Aldermaston has over 4000 employees and a budget of £300m. Over half of this (£168m) is spent on the manufacture, maintenance and testing of nuclear weapons, and on related research. Another £91m is spent on the Trident nuclear weapons programme and £11m goes on dismantling nuclear weapons.

According to the report, a shift in emphasis towards disarmament and verification programmes at Aldermaston would help the UK to carry out its obligations under the nuclear non-proliferation treaty (NPT). The treaty states that nuclear weapon countries should pursue a policy of eliminating nuclear weapons. By involving Aldermaston with similar programmes in Russia and the US, the report argues, AWE could help build new trust mechanisms between the nuclear states. These new roles would also help Russia safeguard its nuclear materials and prevent them from falling into the hands of 'rogue states' or terrorist groups. Another benefit, according to the Pugwash report, would be to attract more high-calibre scientists to Aldermaston.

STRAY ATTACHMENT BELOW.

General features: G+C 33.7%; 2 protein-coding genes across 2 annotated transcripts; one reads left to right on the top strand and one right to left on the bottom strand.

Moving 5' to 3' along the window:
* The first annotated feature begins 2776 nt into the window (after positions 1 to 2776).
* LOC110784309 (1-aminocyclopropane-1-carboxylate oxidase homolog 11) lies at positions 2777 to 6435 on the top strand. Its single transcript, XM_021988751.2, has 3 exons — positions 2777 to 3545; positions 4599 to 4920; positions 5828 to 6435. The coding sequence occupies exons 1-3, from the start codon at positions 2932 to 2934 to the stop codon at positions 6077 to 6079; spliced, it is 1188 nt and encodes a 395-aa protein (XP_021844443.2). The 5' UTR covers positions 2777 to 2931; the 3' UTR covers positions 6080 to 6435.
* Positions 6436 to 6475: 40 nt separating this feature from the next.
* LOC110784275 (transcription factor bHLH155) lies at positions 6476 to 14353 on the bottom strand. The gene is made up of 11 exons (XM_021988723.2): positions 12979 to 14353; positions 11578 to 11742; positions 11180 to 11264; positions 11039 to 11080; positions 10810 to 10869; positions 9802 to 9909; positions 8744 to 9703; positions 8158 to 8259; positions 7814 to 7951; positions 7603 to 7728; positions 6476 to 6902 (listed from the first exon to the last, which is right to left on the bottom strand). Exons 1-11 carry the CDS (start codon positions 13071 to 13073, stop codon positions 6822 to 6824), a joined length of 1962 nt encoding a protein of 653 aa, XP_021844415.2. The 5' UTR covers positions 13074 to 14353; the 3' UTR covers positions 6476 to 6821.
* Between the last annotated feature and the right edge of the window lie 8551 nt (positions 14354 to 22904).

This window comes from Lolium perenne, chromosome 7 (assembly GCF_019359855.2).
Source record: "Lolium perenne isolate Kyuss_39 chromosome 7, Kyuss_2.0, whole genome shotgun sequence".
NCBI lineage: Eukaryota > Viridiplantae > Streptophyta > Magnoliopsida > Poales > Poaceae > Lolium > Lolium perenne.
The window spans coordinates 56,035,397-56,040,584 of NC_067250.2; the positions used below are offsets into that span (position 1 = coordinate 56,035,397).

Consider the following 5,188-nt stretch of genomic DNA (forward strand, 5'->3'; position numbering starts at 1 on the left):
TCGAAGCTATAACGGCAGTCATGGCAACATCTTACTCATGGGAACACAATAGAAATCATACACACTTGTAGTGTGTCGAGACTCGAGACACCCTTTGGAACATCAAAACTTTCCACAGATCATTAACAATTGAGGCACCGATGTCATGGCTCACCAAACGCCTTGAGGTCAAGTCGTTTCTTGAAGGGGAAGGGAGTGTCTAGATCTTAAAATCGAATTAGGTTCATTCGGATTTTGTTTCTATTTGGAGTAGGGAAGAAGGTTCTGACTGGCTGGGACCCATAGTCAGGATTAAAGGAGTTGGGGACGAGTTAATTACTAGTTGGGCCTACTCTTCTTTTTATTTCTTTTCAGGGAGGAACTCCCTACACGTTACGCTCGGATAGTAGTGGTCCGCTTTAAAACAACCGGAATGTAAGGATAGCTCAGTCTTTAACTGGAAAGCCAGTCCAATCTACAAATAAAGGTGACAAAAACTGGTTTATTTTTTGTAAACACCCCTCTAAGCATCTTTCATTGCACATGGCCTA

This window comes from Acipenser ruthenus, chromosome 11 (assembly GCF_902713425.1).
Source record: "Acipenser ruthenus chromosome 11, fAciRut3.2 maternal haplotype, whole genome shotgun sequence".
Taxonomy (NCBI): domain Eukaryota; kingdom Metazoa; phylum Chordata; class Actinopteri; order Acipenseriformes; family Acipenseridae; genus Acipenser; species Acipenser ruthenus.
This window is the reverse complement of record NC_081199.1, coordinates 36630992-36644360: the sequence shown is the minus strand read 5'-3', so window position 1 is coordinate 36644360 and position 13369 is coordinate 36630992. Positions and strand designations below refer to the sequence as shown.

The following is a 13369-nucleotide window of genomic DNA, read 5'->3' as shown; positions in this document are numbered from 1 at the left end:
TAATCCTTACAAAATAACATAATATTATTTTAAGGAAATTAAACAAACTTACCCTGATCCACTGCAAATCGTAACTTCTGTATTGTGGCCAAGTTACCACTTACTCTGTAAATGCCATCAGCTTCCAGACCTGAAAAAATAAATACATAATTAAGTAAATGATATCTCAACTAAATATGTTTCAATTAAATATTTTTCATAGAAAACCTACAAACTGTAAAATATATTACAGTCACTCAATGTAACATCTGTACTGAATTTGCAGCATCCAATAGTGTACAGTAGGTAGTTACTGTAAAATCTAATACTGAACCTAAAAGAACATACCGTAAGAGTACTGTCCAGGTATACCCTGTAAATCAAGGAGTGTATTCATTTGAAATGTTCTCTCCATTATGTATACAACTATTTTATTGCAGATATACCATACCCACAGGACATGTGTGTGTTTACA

Last year the UK government set up a pilot study to investigate the possibility of establishing an arms control and disarmament group at Aldermaston as part of the strategic defence review. The report is due out next spring.

Pugwash received the 1995 Nobel Peace Prize for its work towards nuclear disarmament along with Joseph Rotblat, its ex-president.